As the days get colder, it’s the perfect time to grab a hot cup of atole, a Central American corn beverage that’s traditional at Mexican Day of the Dead celebrations, says Pat Hammond. “Tamales and atole is my favorite breakfast for early, cold mornings in the highland coffee growing areas of Mexico,” says Sam Fujisaka. Buy Mexican atole, made from masa harina, from tamale stands and taco trucks—the texture varies from thick and reminiscent of porridge, to thin and milky. It’s much less sweet than either hot chocolate or arroz con leche. Pat Hammond finds that it has a pleasantly slick texture.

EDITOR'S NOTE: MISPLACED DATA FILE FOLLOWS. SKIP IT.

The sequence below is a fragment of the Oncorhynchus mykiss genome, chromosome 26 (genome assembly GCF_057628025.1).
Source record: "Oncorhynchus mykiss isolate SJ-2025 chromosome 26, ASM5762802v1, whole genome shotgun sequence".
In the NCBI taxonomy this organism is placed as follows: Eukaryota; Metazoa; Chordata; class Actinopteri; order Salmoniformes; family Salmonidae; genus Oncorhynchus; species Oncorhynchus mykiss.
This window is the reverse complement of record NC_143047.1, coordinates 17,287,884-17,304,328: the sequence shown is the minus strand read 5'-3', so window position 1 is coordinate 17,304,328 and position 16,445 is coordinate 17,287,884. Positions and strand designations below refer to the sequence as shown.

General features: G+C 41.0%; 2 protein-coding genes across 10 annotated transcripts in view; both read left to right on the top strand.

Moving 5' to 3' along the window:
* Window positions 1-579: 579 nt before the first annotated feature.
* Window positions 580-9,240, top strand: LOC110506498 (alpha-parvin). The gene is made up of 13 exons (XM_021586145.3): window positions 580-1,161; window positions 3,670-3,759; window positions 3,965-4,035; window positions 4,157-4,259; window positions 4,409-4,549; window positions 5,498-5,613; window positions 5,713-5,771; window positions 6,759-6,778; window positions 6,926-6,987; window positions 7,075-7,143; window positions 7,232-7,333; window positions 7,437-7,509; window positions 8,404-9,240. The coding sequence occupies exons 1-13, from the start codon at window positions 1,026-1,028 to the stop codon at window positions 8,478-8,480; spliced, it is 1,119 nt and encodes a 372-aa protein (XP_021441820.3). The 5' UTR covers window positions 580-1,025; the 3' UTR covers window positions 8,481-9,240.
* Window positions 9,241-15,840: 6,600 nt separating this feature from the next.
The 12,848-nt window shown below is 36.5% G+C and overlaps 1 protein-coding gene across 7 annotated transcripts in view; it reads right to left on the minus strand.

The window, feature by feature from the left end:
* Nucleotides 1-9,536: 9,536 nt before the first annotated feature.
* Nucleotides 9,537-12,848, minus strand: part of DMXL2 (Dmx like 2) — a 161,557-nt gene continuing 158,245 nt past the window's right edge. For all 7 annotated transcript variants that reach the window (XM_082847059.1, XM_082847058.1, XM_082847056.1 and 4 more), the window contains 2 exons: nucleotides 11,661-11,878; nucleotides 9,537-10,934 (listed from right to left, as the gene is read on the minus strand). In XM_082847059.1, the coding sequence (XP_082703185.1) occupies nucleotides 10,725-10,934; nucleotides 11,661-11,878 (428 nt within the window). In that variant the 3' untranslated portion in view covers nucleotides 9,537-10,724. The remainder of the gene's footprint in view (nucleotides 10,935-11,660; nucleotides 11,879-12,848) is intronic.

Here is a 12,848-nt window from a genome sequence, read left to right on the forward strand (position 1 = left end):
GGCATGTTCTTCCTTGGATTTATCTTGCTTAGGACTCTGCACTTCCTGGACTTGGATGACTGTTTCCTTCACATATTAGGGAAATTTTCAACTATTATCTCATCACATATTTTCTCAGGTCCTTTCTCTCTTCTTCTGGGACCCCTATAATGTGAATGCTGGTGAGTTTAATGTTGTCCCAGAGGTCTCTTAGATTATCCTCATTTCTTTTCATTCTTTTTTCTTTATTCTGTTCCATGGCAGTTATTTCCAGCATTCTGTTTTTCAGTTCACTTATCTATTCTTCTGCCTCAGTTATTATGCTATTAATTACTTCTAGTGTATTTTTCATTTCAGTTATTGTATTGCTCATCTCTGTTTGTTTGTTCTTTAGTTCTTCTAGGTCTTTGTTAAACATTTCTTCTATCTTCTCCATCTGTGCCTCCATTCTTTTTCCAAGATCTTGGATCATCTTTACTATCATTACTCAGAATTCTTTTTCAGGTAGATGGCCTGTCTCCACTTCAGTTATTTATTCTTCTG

Chocolate atole is called champurrado, and fruit atoles are often available, particularly pineapple. Melanie Wong has even had a pineapple atole with no corn present at all, just crushed pineapple, brown sugar, and peppercorns for spicy flavor.

Board link: Atole season

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